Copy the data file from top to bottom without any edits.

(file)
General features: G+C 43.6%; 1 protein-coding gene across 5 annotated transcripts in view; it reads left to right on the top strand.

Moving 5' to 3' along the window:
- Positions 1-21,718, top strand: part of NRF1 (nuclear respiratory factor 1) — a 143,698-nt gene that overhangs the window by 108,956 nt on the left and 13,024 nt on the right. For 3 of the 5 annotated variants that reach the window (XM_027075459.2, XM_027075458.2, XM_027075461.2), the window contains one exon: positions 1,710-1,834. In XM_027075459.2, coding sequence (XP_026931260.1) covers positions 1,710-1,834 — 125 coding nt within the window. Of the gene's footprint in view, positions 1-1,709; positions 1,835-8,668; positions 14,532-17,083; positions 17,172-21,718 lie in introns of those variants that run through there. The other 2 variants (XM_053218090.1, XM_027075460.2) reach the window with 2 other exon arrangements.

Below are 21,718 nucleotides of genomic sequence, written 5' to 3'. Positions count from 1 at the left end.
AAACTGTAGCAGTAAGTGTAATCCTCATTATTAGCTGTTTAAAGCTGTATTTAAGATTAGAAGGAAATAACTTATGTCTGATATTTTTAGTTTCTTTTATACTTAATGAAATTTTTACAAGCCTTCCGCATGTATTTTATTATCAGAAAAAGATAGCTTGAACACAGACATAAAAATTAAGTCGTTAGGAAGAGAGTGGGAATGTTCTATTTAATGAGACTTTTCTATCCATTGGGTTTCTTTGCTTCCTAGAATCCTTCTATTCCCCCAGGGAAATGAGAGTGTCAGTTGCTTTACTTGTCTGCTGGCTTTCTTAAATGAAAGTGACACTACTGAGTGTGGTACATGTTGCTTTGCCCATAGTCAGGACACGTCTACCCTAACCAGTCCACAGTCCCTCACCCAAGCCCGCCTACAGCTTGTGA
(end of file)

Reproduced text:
General features: G+C 43.6%; 1 protein-coding gene across 5 annotated transcripts in view; it reads left to right on the top strand.

Moving 5' to 3' along the window:
- Positions 1-21,718, top strand: part of NRF1 (nuclear respiratory factor 1) — a 143,698-nt gene that overhangs the window by 108,956 nt on the left and 13,024 nt on the right. For 3 of the 5 annotated variants that reach the window (XM_027075459.2, XM_027075458.2, XM_027075461.2), the window contains one exon: positions 1,710-1,834. In XM_027075459.2, coding sequence (XP_026931260.1) covers positions 1,710-1,834 — 125 coding nt within the window. Of the gene's footprint in view, positions 1-1,709; positions 1,835-8,668; positions 14,532-17,083; positions 17,172-21,718 lie in introns of those variants that run through there. The other 2 variants (XM_053218090.1, XM_027075460.2) reach the window with 2 other exon arrangements.

Below are 21,718 nucleotides of genomic sequence, written 5' to 3'. Positions count from 1 at the left end.
AAACTGTAGCAGTAAGTGTAATCCTCATTATTAGCTGTTTAAAGCTGTATTTAAGATTAGAAGGAAATAACTTATGTCTGATATTTTTAGTTTCTTTTATACTTAATGAAATTTTTACAAGCCTTCCGCATGTATTTTATTATCAGAAAAAGATAGCTTGAACACAGACATAAAAATTAAGTCGTTAGGAAGAGAGTGGGAATGTTCTATTTAATGAGACTTTTCTATCCATTGGGTTTCTTTGCTTCCTAGAATCCTTCTATTCCCCCAGGGAAATGAGAGTGTCAGTTGCTTTACTTGTCTGCTGGCTTTCTTAAATGAAAGTGACACTACTGAGTGTGGTACATGTTGCTTTGCCCATAGTCAGGACACGTCTACCCTAACCAGTCCACAGTCCCTCACCCAAGCCCGCCTACAGCTTGTGA